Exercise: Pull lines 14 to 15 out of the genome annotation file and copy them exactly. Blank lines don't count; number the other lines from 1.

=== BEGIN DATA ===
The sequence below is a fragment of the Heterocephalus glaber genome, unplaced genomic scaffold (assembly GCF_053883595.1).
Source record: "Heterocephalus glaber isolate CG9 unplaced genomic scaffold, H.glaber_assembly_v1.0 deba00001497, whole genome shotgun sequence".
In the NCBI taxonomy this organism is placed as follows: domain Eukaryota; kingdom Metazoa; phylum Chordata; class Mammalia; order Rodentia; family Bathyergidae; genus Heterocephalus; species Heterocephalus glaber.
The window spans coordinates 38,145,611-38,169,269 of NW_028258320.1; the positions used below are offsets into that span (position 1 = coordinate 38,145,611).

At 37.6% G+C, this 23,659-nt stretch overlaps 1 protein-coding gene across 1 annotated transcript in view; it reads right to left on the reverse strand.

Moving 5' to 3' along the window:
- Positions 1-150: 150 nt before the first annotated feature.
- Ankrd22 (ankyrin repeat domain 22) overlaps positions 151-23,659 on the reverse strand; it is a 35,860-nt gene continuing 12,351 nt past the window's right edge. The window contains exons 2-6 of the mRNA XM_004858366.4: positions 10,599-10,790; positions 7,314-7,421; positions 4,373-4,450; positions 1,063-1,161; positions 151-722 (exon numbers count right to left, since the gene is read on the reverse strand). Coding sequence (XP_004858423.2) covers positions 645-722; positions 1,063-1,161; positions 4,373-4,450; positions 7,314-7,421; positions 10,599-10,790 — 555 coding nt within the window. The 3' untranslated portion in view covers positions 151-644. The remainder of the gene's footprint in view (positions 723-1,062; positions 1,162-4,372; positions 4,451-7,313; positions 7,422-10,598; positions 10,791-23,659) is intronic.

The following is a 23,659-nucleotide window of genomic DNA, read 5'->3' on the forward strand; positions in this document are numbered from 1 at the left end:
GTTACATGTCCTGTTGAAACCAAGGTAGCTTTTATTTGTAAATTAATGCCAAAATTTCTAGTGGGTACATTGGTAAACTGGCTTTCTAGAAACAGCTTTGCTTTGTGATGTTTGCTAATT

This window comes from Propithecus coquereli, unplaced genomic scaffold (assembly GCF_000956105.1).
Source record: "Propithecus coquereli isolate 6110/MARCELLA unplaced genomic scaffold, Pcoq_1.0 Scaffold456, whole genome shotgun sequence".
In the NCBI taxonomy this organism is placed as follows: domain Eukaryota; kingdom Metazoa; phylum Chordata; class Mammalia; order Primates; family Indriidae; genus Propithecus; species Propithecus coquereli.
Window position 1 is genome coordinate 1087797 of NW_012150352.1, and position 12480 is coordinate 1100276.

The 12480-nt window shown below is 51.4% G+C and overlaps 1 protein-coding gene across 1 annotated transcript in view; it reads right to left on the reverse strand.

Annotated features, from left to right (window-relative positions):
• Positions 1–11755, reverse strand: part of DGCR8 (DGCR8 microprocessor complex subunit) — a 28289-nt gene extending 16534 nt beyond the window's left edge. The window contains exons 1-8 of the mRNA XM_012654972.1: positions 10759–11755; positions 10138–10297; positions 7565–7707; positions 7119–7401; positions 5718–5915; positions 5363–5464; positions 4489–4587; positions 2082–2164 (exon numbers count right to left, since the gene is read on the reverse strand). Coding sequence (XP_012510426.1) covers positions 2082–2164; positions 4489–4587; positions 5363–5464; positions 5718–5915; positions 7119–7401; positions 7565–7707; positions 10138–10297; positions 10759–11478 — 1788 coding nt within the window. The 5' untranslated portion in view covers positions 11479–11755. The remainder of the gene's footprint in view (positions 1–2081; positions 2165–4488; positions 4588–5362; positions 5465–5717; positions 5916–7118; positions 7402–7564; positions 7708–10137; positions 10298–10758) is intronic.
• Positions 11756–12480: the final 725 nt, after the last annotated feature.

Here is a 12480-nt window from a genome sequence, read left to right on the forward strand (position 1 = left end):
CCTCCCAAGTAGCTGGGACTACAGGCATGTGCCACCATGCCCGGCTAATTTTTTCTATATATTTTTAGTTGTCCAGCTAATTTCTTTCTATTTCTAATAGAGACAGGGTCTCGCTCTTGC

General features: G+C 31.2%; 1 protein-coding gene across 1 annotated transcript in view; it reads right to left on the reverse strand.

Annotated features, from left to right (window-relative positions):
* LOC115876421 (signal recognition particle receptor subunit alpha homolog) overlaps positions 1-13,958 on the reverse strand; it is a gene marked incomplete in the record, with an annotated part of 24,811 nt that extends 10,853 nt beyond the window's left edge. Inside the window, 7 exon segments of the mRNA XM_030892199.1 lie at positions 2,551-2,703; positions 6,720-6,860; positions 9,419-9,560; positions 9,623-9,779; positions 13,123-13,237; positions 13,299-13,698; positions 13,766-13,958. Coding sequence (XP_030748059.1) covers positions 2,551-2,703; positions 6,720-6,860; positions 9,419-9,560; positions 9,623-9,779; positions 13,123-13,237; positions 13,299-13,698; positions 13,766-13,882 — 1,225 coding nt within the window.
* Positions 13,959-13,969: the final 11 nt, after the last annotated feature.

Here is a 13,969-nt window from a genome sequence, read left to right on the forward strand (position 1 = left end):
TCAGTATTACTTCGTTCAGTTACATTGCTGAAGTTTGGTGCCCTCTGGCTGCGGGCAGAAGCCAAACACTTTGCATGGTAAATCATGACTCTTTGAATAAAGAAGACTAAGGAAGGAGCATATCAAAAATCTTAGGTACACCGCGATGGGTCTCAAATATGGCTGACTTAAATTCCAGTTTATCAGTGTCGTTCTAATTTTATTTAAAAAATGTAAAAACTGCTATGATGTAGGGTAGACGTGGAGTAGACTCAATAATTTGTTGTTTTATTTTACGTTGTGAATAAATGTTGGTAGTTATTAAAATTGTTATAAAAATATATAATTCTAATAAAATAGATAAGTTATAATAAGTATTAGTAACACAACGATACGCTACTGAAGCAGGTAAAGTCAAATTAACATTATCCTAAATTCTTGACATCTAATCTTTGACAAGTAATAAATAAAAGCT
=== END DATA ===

Window position 1 is genome coordinate 1087797 of NW_012150352.1, and position 12480 is coordinate 1100276.

The 12480-nt window shown below is 51.4% G+C and overlaps 1 protein-coding gene across 1 annotated transcript in view; it reads right to left on the reverse strand.